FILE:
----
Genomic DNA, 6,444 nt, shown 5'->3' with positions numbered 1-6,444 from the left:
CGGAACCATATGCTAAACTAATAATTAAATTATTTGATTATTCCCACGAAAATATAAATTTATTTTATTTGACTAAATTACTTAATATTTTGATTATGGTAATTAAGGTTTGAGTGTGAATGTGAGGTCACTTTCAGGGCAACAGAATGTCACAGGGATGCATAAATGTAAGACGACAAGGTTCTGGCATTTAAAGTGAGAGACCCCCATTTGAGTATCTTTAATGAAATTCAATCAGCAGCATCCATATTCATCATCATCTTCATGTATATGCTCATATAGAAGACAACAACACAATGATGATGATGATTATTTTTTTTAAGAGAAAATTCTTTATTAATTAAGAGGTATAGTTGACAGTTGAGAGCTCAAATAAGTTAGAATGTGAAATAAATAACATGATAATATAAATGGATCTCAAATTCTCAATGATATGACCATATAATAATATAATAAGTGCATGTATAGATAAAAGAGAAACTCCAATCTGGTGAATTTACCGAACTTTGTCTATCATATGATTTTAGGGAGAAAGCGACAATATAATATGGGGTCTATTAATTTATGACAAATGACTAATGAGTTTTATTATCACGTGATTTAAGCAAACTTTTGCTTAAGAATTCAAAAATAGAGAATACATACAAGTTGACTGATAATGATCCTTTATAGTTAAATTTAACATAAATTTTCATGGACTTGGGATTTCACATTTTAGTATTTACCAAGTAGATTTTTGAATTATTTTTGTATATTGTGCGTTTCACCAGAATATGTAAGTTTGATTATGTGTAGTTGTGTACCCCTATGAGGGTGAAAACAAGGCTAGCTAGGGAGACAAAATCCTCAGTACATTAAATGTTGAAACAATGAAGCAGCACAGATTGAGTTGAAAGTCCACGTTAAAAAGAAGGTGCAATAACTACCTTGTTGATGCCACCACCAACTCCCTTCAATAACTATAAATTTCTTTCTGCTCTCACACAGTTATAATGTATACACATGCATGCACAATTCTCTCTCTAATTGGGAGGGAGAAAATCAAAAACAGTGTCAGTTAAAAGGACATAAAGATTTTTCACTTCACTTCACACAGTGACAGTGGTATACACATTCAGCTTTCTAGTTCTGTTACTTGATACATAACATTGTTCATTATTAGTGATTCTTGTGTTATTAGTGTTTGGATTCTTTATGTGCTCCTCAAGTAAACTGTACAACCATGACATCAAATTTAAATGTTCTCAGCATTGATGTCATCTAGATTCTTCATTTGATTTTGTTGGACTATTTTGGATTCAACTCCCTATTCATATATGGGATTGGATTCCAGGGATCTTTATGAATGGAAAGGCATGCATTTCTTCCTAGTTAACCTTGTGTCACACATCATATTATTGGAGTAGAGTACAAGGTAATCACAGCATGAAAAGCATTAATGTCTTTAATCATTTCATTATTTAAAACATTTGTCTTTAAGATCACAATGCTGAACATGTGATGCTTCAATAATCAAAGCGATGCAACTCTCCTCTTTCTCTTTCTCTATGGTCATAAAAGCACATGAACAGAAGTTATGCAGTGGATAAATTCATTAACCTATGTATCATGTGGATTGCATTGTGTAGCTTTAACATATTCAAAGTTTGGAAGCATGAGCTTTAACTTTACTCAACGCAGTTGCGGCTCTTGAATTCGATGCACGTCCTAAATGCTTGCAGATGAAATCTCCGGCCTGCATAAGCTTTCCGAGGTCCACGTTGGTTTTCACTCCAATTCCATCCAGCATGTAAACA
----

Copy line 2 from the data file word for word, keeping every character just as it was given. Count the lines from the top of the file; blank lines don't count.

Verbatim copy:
CGGAACCATATGCTAAACTAATAATTAAATTATTTGATTATTCCCACGAAAATATAAATTTATTTTATTTGACTAAATTACTTAATATTTTGATTATGGTAATTAAGGTTTGAGTGTGAATGTGAGGTCACTTTCAGGGCAACAGAATGTCACAGGGATGCATAAATGTAAGACGACAAGGTTCTGGCATTTAAAGTGAGAGACCCCCATTTGAGTATCTTTAATGAAATTCAATCAGCAGCATCCATATTCATCATCATCTTCATGTATATGCTCATATAGAAGACAACAACACAATGATGATGATGATTATTTTTTTTAAGAGAAAATTCTTTATTAATTAAGAGGTATAGTTGACAGTTGAGAGCTCAAATAAGTTAGAATGTGAAATAAATAACATGATAATATAAATGGATCTCAAATTCTCAATGATATGACCATATAATAATATAATAAGTGCATGTATAGATAAAAGAGAAACTCCAATCTGGTGAATTTACCGAACTTTGTCTATCATATGATTTTAGGGAGAAAGCGACAATATAATATGGGGTCTATTAATTTATGACAAATGACTAATGAGTTTTATTATCACGTGATTTAAGCAAACTTTTGCTTAAGAATTCAAAAATAGAGAATACATACAAGTTGACTGATAATGATCCTTTATAGTTAAATTTAACATAAATTTTCATGGACTTGGGATTTCACATTTTAGTATTTACCAAGTAGATTTTTGAATTATTTTTGTATATTGTGCGTTTCACCAGAATATGTAAGTTTGATTATGTGTAGTTGTGTACCCCTATGAGGGTGAAAACAAGGCTAGCTAGGGAGACAAAATCCTCAGTACATTAAATGTTGAAACAATGAAGCAGCACAGATTGAGTTGAAAGTCCACGTTAAAAAGAAGGTGCAATAACTACCTTGTTGATGCCACCACCAACTCCCTTCAATAACTATAAATTTCTTTCTGCTCTCACACAGTTATAATGTATACACATGCATGCACAATTCTCTCTCTAATTGGGAGGGAGAAAATCAAAAACAGTGTCAGTTAAAAGGACATAAAGATTTTTCACTTCACTTCACACAGTGACAGTGGTATACACATTCAGCTTTCTAGTTCTGTTACTTGATACATAACATTGTTCATTATTAGTGATTCTTGTGTTATTAGTGTTTGGATTCTTTATGTGCTCCTCAAGTAAACTGTACAACCATGACATCAAATTTAAATGTTCTCAGCATTGATGTCATCTAGATTCTTCATTTGATTTTGTTGGACTATTTTGGATTCAACTCCCTATTCATATATGGGATTGGATTCCAGGGATCTTTATGAATGGAAAGGCATGCATTTCTTCCTAGTTAACCTTGTGTCACACATCATATTATTGGAGTAGAGTACAAGGTAATCACAGCATGAAAAGCATTAATGTCTTTAATCATTTCATTATTTAAAACATTTGTCTTTAAGATCACAATGCTGAACATGTGATGCTTCAATAATCAAAGCGATGCAACTCTCCTCTTTCTCTTTCTCTATGGTCATAAAAGCACATGAACAGAAGTTATGCAGTGGATAAATTCATTAACCTATGTATCATGTGGATTGCATTGTGTAGCTTTAACATATTCAAAGTTTGGAAGCATGAGCTTTAACTTTACTCAACGCAGTTGCGGCTCTTGAATTCGATGCACGTCCTAAATGCTTGCAGATGAAATCTCCGGCCTGCATAAGCTTTCCGAGGTCCACGTTGGTTTTCACTCCAATTCCATCCAGCATGTAAACA